The assertion that all human knowledge is equally valid and the university is a site of power contestation makes it easier to understand the abandonment of fundamental academic principles, not least that of academic freedom (Doug Stokes in “Against Decolonisation” pp. 83-84).
As New Zealand Universities move further towards becoming ethno-institutions we state again our serious concerns for the survival of the New Zealand university as an independent and internationally-focused place of higher learning and research, where diverse views may be discussed on any matter and where modern world science is not diminished through promotion of “other ways of knowing.”
Embedding of the Treaty of Waitangi and matauranga Māori within our universities, and the wider research and innovation system, follows similar trends in education, public health and elsewhere. Government now proposes to favour Māori research and researchers over others . New Zealand should support excellent Māori research, but within well defined standards and limits, as there is no sufficient justification for preferring lightweight research of limited reach over true excellence on a systemic basis.
Our earlier articles [ 2, 3, 4, 5, 6] have looked in some detail at
• The universities’ loss of political neutrality through critical social justice activism and embracing the idea of being tiriti o Waitangi–led, without any clear definition of what this actually means.
• The potential or actual loss of international credibility and reputation if our universities continue to demand mandatory matauranga Māori courses within Science degree programmes.
• The loss of at least part of our international student market if aspiring students perceive New Zealand universities to be ethnic universities where there is compulsion around engagement with Te Ao Māori and matauranga Māori.
• The exacerbation of current financial difficulties caused by flat or declining local and/or international student enrolments.
• The huge cost of bloated university administrations at a time when academic programmes are being cut across the board in order to meet budget requirements.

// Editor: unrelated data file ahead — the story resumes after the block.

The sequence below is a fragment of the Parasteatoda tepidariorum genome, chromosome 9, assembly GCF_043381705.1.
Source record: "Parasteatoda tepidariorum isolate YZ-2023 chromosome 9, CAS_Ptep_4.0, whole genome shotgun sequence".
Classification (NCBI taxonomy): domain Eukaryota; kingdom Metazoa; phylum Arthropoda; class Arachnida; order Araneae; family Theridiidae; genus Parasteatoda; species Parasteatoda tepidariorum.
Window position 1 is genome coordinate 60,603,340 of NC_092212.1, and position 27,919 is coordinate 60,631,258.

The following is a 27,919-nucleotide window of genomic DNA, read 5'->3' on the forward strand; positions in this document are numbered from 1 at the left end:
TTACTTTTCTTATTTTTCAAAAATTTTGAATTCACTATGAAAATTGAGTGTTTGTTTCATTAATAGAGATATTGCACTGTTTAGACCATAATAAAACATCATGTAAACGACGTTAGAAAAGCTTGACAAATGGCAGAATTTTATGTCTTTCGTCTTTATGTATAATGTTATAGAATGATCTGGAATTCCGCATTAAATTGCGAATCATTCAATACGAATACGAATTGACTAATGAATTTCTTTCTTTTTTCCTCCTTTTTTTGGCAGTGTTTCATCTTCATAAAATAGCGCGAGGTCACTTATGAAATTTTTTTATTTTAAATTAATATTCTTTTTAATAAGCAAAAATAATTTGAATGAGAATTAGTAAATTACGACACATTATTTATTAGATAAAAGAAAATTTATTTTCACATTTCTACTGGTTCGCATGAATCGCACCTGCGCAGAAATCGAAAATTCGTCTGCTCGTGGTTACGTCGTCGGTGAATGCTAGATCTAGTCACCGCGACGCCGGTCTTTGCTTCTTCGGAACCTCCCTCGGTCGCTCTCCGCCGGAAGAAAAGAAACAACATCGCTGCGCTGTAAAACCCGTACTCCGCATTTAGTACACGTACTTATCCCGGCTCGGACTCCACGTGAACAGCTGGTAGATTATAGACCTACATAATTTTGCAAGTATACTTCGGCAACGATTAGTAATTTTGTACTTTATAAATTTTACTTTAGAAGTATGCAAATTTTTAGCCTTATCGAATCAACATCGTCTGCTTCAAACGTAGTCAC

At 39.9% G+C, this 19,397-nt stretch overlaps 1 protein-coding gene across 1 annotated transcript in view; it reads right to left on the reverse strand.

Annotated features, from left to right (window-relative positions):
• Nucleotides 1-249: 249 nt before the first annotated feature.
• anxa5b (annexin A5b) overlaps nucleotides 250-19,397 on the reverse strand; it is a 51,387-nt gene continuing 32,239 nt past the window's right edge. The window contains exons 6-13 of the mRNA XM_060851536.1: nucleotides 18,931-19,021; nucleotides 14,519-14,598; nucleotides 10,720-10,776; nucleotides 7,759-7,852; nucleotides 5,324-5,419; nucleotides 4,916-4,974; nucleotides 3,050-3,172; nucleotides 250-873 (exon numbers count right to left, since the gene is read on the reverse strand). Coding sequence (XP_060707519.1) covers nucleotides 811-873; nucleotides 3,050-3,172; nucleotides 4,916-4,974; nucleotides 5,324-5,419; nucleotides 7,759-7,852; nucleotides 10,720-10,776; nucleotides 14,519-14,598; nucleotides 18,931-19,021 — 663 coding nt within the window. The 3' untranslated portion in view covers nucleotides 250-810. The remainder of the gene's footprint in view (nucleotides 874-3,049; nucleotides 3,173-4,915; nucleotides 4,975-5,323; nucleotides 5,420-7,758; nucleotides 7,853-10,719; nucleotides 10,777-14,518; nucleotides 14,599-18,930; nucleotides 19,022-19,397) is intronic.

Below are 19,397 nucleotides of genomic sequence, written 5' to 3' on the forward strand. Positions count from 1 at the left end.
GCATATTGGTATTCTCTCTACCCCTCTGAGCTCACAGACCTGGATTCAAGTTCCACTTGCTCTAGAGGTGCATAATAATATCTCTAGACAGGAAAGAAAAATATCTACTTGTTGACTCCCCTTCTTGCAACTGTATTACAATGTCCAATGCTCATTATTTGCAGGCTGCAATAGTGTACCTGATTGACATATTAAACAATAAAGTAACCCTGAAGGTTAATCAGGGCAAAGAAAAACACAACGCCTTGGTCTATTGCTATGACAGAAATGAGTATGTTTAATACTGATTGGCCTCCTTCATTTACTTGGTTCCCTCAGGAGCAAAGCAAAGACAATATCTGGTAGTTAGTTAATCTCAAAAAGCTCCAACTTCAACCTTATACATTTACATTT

• The oppressive requirements around addressing Vision Matauranga in research grant bids, the demise of research excellence as the key criterion for success in research grant bids, and the loss of a universal merit-based system.
• The promotion of equivalence between matauranga Māori (Māori traditional knowledge from observation of nature, lore, myth and legend) and modern world science. This is part of a decolonisation narrative supported in the universities and by the current Government. This narrative has been enabled by critical social justice activism through the Ministry of Education, MBIE, schools and universities. In the end, it is science that provides a reliable means of understanding the world, and of responding to the complex challenges currently facing humanity (including remediation of environmental damage, control of infectious diseases, safely managing Artificial Intelligence and biotechnology, and security of food and energy supply).
• The inability of academics to speak out critically, without being censured, on the place of matauranga Māori in university studies, and on racism in the national research funding system where excellent science is being rejected unless there is Māori involvement.
• The politicisation of school education evident in the initially released new draft curriculum – this was nothing short of a Treaty-centric cultural indoctrination manifesto. We recommend in this regard that readers look at the 23rd September 2023 post on Breaking Views NZ by Jerry Coyne .
Observing Current Developments
We update our earlier articles with just a few current issues that we are observing:
(i) There is accelerating Treatyism in the universities and censure of and accusations of racism against those who speak out against matauranga Māori being incorporated into school and university curricula, especially given that the proponents see this as content that cannot be questioned by anyone who is not Māori.
(ii) The national contestable research grant system continues to be driven by critical social justice theory and Treaty activism to the detriment of the funding of excellent science. One recent example is the rejection of an MBIE Smart Ideas bid involving a senior Physics Professor where a main weakness was noted as follows: